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From Julian Hyde <jh...@apache.org>
Subject Re: What type is DATE + INTERVAL?
Date Thu, 16 Feb 2017 21:59:18 GMT
Yes, exactly.

FLOOR( .. TO timeUnit) is non-standard, if that matters.

Have you seen DateRangeRules (and DateRangeRulesTest)? The work you are doing would fit in
perfectly.

Julian



> On Feb 16, 2017, at 1:28 PM, Gian Merlino <gian@imply.io> wrote:
> 
> Fair enough, so I guess the way to do that without using FLOOR would be:
> 
>   CAST(CAST(ts AS DATE) AS TIMESTAMP) + EXTRACT(HOUR FROM ts) * INTERVAL
> '1' HOUR
> 
> (Casting to date and back to timestamp to do a poor mans' floor to day)
> 
> Gian
> 
> On Wed, Feb 15, 2017 at 11:48 PM, Julian Hyde <jhyde.apache@gmail.com>
> wrote:
> 
>> Funny you should ask. I went through the exact same exercise yesterday, in
>> https://github.com/apache/calcite/commit/d8c4d73fe9bd188ebc004e11ef0f48
>> d934124d8c <https://github.com/apache/calcite/commit/
>> d8c4d73fe9bd188ebc004e11ef0f48d934124d8c>.
>> 
>> The answer is that Calcite is right. The SQL:2014 draft standard (In
>> section 6.31 <datetime value expression>, syntax rules, section 5a.) says:
>> 
>> ​​If the <datetime value expression> immediately contains either <plus
>> sign> or <minus sign>, then … The result of the <datetime value expression>
>> contains the same <primary datetime field>s that are contained in the
>> <datetime value expression> or <datetime term>, with a fractional seconds
>> precision that is the greater of the fractional seconds precisions, if any,
>> of either the <datetime value expression> and <interval term>, or the
>> <datetime term> and <interval value expression> that it simply contains.
>> 
>> The phrase "contains the same <primary datetime fields>s" means that if
>> the input contains, say, day, then the output will contain just day,
>> regardless of what the interval contains.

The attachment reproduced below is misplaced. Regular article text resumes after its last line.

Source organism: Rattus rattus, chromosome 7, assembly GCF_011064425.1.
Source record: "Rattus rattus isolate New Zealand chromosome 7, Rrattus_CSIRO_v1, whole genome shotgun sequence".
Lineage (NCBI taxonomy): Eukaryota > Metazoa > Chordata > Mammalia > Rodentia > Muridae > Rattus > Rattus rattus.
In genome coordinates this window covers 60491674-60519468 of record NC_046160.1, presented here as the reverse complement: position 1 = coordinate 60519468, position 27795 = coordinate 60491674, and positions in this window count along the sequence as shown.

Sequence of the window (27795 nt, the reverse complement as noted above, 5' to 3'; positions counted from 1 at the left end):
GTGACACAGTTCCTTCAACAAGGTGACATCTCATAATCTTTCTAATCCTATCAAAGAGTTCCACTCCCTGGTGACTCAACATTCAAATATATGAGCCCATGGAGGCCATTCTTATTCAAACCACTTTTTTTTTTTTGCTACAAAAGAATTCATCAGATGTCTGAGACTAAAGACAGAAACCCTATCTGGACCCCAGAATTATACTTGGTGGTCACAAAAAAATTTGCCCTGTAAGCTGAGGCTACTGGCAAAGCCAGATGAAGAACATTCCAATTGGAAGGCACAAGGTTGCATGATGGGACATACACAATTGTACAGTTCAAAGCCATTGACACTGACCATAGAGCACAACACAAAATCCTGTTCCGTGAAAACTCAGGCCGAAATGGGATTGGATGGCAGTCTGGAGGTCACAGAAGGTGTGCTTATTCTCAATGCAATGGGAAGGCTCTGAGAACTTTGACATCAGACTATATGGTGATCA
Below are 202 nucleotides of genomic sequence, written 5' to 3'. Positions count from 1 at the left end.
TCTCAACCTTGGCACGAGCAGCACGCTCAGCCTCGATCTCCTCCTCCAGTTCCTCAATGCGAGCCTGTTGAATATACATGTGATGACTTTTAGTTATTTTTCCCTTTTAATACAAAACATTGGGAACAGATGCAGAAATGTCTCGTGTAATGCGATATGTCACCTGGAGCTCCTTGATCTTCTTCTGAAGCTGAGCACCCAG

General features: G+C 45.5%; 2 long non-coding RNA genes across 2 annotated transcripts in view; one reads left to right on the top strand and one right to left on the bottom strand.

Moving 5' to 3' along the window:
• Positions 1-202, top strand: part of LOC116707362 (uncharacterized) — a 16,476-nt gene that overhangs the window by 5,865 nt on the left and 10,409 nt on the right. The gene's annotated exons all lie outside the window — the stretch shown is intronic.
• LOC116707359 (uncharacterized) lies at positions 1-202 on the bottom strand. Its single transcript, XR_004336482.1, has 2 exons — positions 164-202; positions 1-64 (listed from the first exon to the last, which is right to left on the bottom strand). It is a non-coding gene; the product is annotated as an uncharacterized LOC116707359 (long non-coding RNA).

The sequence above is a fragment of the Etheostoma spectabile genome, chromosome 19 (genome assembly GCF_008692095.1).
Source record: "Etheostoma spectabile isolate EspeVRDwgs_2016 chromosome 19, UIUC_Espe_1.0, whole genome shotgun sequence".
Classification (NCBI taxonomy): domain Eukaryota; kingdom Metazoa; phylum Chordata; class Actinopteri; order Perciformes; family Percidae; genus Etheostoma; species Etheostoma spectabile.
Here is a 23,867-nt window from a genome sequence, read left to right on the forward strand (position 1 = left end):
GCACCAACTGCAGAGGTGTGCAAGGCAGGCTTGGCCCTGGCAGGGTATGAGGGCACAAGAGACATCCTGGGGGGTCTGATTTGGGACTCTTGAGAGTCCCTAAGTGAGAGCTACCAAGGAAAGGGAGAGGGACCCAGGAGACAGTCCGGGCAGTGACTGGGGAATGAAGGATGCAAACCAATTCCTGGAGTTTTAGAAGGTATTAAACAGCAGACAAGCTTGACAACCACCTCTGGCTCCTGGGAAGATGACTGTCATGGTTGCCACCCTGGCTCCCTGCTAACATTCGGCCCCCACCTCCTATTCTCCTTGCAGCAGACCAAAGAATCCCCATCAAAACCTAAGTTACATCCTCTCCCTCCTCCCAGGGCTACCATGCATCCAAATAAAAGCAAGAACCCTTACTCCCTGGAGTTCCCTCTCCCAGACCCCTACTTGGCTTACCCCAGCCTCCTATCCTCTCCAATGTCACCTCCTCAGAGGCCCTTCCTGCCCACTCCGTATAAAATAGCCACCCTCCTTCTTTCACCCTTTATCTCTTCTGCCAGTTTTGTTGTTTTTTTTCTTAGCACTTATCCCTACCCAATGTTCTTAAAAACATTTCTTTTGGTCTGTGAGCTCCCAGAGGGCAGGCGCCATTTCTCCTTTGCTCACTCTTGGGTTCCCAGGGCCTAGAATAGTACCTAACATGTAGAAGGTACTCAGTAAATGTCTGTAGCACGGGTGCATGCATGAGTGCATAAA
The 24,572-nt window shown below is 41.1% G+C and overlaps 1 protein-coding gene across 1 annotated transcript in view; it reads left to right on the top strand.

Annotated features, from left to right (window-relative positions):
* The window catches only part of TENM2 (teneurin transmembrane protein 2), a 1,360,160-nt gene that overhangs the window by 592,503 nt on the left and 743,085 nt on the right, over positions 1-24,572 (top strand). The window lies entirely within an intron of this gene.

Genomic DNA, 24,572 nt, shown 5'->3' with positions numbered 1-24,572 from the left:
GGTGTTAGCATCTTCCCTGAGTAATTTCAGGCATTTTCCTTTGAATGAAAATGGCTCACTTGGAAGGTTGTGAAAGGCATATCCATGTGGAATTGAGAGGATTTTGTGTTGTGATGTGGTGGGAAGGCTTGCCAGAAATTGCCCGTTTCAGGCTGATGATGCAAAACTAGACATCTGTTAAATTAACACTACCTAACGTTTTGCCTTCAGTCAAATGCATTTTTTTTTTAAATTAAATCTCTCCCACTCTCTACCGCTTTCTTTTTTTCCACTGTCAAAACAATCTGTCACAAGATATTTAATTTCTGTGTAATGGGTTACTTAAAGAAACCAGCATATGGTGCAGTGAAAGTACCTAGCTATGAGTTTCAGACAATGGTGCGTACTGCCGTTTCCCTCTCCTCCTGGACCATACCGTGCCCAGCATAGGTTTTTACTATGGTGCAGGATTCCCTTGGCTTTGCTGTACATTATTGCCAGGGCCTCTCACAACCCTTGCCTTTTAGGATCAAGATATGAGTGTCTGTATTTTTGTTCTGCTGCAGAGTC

>> 
>> I think Postgres is trying to be helpful upgrading date to timestamp. But
>> I think the standard is the right behavior, because it gives predictable
>> behavior and more control to the user. For instance, if you want the result
>> to be a timestamp, cast the argument to a timestamp before you add the
>> interval. For example,
>> 
>> DATE ‘2017-02-16' + INTERVAL ’25’ HOUR yields DATE ‘2017-02-17’
>> CAST(DATE ‘2017-02-16’ AS TIMESTAMP) + INTERVAL ’25’ HOUR yields
>> TIMESTAMP ‘2017-02-18 01:00:00’.
>> 
>> Julian
>> 
>> 
>> 
>>> On Feb 15, 2017, at 11:23 PM, Gian Merlino <gian@imply.io> wrote:
>>> 
>>> I've run into SQL in the wild that did something like:
>>> 
>>>  CAST(ts AS DATE) + EXTRACT(HOUR FROM ts) * INTERVAL '1' HOUR
>>> 
>>> Which the user expected to mean the same thing as:
>>> 
>>>  FLOOR(ts TO HOUR)
>>> 
>>> I started writing a planner rule to make the former work, but ran into
>> type
>>> errors since Calcite treats its type as DATE not TIMESTAMP. Postgres
>> seems
>>> to treat it as a TIMESTAMP and does what the user had in mind with the
>>> original SQL:
>>> 
>>> # SELECT CAST(TIMESTAMP '2000-01-01 04:11:22' AS DATE) + EXTRACT(HOUR
>> FROM
>>> TIMESTAMP '2000-01-01 04:11:22') * INTERVAL '1' HOUR;
>>>     ?column?
>>> ---------------------
>>> 2000-01-01 04:00:00
>>> (1 row)
>>> 
>>> Who's right?
>>> 
>>> Gian
>> 
>> 


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